My father died 7 years ago. Unfortunately, in Afghanistan, when a woman loses her husband, she has no rights. And as they are not allowed to be educated, they cannot take care of their children by themselves. Instead the brother of the husband will automatically take over in taking care of her and her family.

Our uncle tried to do this to us. He beat my mum, me, and my three sisters, and said he was going to marry us off to some older men for the dowry money. At that time, I was 16.

My mum didn’t accept that. One day, she just told my sisters and I that we were packing up and going to Pakistan. It was a very terrible time. We had to leave everything behind. It was really scary – our mother with four daughters. But she is so strong. And she had big dreams for us.

We lived in Pakistan for two years. It was a very hard time in our lives. But finally we were accepted to come to Australia as refugees. I felt very good when we arrived. We were placed in Coffs Harbour, and we found the Australian people very friendly and supportive, and the beaches and the landscape beautiful.

I was already 18 by then, but I wanted to go to high school, so I went into year 10. At the same time, I worked as a volunteer in a refugee office, and at a primary school as an interpreter and a support worker with refugee children there. It was very challenging to do all of that at the same time as studying, but I loved it. I wanted to be busy, and help the people around me.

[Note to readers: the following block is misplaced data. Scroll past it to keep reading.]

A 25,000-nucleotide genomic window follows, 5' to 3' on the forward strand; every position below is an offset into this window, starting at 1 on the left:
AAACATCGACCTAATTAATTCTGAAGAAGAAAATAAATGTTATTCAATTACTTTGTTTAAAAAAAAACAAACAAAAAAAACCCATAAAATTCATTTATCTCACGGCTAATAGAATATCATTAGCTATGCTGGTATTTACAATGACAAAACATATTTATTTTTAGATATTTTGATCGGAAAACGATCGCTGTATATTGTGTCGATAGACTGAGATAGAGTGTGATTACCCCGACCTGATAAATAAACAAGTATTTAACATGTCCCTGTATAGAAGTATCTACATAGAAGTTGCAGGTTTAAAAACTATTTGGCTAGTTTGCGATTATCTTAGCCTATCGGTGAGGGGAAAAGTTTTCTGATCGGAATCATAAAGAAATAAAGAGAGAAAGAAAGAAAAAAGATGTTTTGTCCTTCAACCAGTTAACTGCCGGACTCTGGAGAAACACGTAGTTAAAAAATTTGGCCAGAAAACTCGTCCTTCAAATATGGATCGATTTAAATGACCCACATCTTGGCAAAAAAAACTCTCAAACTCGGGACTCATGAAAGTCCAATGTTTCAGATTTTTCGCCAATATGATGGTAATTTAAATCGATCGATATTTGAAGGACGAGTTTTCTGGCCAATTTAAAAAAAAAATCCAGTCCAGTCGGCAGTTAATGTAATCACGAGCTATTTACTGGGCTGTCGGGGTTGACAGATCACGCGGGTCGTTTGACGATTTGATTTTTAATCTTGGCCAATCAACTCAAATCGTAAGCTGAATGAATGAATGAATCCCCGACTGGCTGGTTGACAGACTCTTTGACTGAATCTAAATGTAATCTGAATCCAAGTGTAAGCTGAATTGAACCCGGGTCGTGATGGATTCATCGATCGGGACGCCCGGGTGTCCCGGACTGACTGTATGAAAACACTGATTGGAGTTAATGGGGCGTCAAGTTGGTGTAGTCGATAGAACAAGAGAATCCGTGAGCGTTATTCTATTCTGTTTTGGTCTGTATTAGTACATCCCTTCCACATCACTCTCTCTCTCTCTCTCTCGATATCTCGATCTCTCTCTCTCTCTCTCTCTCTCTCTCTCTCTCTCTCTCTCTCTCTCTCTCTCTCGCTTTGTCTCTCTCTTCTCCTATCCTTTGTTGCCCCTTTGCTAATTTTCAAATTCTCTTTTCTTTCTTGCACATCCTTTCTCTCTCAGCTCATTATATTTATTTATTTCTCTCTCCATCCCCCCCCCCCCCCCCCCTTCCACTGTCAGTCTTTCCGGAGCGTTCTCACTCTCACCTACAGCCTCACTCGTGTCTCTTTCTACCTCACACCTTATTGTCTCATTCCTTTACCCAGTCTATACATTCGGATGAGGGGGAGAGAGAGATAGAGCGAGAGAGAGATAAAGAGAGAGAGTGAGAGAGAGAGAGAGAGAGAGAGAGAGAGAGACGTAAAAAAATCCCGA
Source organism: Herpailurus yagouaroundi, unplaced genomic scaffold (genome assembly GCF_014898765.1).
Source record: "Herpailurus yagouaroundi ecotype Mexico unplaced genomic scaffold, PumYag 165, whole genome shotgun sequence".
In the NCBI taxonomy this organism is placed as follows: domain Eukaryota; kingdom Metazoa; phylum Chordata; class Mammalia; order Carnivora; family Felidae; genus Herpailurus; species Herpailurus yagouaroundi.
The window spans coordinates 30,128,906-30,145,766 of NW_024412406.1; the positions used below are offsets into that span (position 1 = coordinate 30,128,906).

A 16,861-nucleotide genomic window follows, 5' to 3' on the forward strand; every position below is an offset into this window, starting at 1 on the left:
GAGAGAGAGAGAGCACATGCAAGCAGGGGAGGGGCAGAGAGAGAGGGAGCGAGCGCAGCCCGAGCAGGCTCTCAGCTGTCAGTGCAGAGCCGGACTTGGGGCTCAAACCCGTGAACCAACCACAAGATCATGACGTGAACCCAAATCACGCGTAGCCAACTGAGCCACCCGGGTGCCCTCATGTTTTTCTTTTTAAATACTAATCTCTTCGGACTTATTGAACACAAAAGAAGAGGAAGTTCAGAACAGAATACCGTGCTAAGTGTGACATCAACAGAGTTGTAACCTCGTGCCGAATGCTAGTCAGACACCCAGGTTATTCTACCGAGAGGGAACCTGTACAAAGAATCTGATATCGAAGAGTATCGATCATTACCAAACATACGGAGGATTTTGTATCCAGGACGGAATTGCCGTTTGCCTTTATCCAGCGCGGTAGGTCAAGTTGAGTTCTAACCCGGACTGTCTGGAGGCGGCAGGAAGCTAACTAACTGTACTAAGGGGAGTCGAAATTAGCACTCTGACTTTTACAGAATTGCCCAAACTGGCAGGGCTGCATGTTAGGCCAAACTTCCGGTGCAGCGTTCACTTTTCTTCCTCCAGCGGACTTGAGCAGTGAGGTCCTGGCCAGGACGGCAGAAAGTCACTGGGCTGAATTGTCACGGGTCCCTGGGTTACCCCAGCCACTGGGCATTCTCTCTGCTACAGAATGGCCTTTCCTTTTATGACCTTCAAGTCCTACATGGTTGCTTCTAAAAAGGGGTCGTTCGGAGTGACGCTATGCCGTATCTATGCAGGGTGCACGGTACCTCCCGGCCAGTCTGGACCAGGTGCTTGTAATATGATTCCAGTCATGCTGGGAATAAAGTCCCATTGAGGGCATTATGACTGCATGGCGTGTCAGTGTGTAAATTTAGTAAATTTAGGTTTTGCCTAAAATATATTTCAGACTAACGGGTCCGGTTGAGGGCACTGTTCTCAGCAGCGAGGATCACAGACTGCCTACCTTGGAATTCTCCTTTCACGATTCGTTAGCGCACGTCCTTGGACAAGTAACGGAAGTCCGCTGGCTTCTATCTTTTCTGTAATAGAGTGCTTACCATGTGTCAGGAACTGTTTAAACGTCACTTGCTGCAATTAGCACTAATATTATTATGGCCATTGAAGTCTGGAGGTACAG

After high school, our whole family moved to Sydney so I could do my Bachelor of Business here. When I finish, my dream is to start a social enterprise or other business which can help widows in Afghanistan. In some ways, I feel like these women are my family. I can feel their pain, nervousness, fear – the feeling that they have no value in this world. But I want to change all that.

My mum gives me so much support and encouragement. Even when we are facing a lot of problems, she encourages us to be active in the community. She always says, ‘You can do this. You will achieve this.’ She is amazing.

I want to tell the Australian people that we, as refugees, are thankful for the kindness and the support that has been given to us. But we are not just lying down and eating. We are here to support others, and to make a difference.

Arrived 2013

Photographer: Anne Casey

Why not get your friends and family something meaningful for Christmas this year? The beautifully photographed, heartwarming second New Humans of Australia coffee table book is now available:

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